Sailing the calm and rough seas: the influence of wealth and sovereignty in Southeast Asian maritime disputes
Ciptadi, Andromeda Windra
Malley, Michael S.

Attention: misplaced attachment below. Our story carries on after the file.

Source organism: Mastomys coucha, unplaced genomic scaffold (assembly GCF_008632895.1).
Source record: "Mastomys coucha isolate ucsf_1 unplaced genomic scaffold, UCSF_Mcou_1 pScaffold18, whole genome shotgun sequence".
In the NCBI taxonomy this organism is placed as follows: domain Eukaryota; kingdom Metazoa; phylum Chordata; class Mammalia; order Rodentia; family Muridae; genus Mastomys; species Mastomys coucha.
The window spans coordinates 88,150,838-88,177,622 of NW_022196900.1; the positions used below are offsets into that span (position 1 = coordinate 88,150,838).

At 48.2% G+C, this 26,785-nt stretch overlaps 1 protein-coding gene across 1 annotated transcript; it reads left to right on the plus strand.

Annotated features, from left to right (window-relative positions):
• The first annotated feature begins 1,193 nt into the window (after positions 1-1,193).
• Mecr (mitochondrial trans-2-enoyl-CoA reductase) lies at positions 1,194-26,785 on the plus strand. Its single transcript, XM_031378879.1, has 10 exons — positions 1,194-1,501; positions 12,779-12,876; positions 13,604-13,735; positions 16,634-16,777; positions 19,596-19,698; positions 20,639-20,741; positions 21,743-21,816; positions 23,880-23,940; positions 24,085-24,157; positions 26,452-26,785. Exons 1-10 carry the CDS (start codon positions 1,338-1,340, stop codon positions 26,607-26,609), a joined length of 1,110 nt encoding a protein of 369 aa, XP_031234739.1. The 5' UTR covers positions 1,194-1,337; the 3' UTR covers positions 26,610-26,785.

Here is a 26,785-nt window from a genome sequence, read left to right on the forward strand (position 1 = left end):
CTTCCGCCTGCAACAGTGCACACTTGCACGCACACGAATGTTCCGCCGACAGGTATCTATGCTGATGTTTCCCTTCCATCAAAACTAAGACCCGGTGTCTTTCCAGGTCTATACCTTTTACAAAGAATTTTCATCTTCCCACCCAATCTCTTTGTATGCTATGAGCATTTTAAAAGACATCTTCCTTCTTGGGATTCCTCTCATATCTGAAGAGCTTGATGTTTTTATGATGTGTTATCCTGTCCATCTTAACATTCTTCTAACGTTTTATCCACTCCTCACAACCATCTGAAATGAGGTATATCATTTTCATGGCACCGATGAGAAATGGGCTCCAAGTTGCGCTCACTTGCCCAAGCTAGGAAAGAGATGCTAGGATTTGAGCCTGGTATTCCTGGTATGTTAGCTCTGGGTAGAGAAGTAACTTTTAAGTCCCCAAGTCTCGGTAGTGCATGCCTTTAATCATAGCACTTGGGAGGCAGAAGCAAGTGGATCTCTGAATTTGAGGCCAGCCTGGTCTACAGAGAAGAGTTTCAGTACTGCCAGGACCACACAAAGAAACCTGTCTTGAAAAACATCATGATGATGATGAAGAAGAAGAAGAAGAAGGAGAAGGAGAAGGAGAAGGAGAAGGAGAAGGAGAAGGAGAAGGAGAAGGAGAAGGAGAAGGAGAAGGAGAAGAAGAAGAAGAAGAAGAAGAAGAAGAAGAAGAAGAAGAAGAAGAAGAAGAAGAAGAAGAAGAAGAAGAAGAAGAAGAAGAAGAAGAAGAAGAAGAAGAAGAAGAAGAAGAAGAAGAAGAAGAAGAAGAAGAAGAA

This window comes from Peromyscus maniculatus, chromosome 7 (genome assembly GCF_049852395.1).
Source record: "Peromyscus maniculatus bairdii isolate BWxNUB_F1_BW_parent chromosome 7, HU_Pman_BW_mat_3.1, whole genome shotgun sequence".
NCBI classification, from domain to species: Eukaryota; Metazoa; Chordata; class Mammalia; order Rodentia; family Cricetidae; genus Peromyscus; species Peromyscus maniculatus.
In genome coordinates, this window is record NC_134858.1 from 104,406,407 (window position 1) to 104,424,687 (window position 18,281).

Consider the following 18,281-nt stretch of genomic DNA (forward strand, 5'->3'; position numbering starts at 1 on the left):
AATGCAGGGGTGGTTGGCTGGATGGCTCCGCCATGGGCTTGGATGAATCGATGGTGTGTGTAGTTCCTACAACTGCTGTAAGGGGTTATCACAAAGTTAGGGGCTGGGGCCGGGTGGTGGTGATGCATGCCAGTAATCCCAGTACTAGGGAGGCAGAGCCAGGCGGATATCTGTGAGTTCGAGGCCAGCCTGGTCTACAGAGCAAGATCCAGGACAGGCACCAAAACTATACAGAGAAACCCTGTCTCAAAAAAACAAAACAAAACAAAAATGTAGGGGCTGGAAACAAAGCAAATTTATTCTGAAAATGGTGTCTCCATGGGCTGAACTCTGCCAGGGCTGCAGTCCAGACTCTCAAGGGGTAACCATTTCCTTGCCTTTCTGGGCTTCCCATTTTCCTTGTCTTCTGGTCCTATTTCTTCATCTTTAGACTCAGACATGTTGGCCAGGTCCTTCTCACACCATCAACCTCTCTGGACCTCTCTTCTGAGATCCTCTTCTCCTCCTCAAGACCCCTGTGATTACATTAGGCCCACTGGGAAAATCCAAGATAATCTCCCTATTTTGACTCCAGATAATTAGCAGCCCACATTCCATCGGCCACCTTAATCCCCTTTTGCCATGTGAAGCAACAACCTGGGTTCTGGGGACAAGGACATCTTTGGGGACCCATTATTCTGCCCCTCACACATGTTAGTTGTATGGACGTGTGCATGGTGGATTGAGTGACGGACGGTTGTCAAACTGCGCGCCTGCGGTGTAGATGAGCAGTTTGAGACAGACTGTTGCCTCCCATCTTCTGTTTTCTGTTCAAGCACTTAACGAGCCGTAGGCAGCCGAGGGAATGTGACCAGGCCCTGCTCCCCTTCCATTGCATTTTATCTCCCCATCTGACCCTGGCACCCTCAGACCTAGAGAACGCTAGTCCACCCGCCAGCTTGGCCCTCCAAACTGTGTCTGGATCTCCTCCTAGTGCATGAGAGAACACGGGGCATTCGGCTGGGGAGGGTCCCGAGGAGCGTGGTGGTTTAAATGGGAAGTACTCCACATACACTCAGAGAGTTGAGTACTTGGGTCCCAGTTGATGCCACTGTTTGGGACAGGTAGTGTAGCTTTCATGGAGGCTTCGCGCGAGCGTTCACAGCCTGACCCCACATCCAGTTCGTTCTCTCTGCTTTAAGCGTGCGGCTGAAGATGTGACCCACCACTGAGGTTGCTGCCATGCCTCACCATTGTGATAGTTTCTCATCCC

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Under what conditions do the Association of Southeast Asian Nations members use peaceful means to resolve their maritime disputes? Why do they resort to military action in some cases, and compromise peacefully in others? This thesis answers these questions by investigating two variables that influence the course of such disputes: the presence of natural resources and disputes over sovereign control of maritime features. This thesis examines four cases of maritime dispute resolution: maritime delimitation in the Singapore Strait by Indonesia and Singapore; joint-development in the Gulf of Thailand; the Pedra Branca dispute between Singapore and Malaysia; and recurring violence in the South China Sea, involving multiple states in the region. After analyzing the case studies, this research finds that the presence of natural resources, and of conflicting claims of sovereignty over islands or other related features, strongly affect the outcome of the maritime disputes. In general, four different outcomes are possible: maritime delimitation, joint development, third-party settlement, and violent conflict. Southeast Asian countries are likely to employ peaceful measures in a situation where at least one of the two variables studied here is absent. If both of them are present, maritime disputes will likely end in violence.
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